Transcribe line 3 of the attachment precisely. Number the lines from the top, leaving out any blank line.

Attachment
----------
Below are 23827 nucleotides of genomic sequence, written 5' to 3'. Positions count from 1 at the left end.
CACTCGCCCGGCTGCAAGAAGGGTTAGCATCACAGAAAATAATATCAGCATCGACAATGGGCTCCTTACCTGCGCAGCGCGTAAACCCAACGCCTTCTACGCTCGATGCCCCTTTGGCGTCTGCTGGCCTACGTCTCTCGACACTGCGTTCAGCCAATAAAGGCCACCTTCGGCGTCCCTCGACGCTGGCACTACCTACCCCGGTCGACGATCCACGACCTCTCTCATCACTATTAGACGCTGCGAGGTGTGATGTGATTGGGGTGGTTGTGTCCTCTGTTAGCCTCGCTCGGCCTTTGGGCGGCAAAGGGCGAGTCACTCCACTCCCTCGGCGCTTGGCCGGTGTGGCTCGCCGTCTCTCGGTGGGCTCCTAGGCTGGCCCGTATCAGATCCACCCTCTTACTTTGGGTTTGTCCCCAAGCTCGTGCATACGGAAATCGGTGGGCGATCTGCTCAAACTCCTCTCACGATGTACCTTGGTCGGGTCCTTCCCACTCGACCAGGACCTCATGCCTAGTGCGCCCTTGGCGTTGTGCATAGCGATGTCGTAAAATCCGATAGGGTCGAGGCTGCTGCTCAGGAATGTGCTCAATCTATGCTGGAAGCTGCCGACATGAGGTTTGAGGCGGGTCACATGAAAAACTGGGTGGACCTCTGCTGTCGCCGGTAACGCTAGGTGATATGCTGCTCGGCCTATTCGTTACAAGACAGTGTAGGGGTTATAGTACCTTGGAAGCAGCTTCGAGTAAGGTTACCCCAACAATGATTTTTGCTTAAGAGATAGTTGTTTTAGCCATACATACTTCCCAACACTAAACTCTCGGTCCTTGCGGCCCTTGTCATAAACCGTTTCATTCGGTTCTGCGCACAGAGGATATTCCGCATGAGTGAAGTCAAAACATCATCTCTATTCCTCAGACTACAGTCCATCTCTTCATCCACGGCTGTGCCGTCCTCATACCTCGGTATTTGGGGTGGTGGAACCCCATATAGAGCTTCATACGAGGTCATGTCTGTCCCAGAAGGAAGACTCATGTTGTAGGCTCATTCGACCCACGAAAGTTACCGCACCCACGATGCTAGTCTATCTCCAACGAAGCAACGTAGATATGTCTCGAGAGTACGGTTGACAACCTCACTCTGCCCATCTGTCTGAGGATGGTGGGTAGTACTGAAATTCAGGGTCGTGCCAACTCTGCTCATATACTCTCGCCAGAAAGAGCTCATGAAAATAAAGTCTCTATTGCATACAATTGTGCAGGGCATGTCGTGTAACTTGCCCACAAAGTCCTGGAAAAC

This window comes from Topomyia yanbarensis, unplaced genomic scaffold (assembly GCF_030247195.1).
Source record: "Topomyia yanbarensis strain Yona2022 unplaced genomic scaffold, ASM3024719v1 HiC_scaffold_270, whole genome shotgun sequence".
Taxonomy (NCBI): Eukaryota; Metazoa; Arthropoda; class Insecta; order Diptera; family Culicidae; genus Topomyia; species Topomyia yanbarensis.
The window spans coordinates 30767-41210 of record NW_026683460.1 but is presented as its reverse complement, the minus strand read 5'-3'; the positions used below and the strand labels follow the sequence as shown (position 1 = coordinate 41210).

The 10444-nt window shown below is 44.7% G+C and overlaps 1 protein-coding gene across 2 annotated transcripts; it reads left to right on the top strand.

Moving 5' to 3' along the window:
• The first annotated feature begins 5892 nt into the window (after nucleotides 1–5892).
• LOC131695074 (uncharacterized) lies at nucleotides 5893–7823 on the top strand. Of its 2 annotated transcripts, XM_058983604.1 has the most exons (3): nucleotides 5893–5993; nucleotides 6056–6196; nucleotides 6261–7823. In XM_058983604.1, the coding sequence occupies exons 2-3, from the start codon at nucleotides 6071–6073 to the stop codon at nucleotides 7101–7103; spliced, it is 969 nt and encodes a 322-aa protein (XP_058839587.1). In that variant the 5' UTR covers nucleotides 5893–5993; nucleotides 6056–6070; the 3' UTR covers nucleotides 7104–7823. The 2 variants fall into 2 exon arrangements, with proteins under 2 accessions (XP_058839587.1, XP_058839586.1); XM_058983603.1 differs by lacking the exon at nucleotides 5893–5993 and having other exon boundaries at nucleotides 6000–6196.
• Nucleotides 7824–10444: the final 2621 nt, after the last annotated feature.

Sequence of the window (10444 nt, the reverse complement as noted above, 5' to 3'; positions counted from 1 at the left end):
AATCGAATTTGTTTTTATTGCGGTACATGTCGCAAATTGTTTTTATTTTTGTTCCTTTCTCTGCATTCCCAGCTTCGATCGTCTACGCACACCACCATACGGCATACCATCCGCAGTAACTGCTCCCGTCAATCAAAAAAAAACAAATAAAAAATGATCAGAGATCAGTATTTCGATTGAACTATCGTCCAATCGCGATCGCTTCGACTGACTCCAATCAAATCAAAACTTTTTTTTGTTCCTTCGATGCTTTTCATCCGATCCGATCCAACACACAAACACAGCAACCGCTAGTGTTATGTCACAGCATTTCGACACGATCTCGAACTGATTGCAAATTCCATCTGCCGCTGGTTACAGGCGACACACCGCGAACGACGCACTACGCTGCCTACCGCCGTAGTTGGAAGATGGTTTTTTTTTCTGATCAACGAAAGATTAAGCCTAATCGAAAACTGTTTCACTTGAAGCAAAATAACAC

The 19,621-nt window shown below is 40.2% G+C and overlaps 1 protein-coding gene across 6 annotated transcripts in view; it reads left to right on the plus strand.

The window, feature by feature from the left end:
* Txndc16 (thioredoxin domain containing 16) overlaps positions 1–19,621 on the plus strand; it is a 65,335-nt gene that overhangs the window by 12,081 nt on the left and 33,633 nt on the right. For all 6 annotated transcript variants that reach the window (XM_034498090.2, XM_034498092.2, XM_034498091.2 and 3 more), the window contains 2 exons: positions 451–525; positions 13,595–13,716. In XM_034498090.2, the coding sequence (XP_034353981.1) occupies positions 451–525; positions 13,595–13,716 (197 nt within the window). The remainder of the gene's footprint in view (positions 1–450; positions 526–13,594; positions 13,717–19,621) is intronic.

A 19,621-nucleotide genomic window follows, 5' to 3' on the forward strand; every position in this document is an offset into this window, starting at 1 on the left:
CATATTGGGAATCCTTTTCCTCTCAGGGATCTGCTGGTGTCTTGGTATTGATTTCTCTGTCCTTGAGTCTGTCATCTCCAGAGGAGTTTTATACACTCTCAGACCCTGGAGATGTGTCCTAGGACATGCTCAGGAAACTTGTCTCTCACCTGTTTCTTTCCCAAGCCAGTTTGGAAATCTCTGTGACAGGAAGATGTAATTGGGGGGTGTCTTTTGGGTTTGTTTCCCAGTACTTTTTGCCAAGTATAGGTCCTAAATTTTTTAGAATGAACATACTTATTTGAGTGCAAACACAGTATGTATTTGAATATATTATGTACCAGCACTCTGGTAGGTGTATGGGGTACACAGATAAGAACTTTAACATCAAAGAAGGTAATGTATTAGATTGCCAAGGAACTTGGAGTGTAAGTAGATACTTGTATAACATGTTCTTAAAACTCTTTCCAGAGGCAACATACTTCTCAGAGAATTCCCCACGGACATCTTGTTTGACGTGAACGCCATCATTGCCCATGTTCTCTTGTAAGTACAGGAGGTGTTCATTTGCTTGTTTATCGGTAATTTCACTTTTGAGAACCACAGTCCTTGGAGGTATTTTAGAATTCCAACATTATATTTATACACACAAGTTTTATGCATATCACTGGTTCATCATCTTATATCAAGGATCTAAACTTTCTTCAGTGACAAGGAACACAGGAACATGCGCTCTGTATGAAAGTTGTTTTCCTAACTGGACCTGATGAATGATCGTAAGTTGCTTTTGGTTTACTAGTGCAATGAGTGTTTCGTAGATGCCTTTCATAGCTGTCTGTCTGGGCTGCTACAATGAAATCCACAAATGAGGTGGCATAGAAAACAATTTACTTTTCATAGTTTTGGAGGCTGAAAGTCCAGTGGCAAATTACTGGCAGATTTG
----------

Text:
This window comes from Topomyia yanbarensis, unplaced genomic scaffold (assembly GCF_030247195.1).